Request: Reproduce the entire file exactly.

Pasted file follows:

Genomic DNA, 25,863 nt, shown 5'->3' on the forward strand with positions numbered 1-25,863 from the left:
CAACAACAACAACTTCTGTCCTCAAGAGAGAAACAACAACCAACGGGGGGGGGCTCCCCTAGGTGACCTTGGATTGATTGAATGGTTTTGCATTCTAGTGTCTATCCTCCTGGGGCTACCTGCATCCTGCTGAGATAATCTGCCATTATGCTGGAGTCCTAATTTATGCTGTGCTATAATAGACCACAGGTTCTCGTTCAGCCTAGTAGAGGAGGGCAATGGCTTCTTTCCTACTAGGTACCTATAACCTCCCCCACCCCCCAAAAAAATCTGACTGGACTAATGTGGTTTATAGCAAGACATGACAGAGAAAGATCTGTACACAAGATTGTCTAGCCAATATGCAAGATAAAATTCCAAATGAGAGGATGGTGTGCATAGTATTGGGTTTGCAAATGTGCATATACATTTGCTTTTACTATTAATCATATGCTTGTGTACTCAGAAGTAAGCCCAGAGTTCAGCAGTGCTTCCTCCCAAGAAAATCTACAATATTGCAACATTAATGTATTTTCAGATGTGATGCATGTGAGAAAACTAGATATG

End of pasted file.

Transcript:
Genomic DNA, 25,863 nt, shown 5'->3' on the forward strand with positions numbered 1-25,863 from the left:
CAACAACAACAACTTCTGTCCTCAAGAGAGAAACAACAACCAACGGGGGGGGGCTCCCCTAGGTGACCTTGGATTGATTGAATGGTTTTGCATTCTAGTGTCTATCCTCCTGGGGCTACCTGCATCCTGCTGAGATAATCTGCCATTATGCTGGAGTCCTAATTTATGCTGTGCTATAATAGACCACAGGTTCTCGTTCAGCCTAGTAGAGGAGGGCAATGGCTTCTTTCCTACTAGGTACCTATAACCTCCCCCACCCCCCAAAAAAATCTGACTGGACTAATGTGGTTTATAGCAAGACATGACAGAGAAAGATCTGTACACAAGATTGTCTAGCCAATATGCAAGATAAAATTCCAAATGAGAGGATGGTGTGCATAGTATTGGGTTTGCAAATGTGCATATACATTTGCTTTTACTATTAATCATATGCTTGTGTACTCAGAAGTAAGCCCAGAGTTCAGCAGTGCTTCCTCCCAAGAAAATCTACAATATTGCAACATTAATGTATTTTCAGATGTGATGCATGTGAGAAAACTAGATATG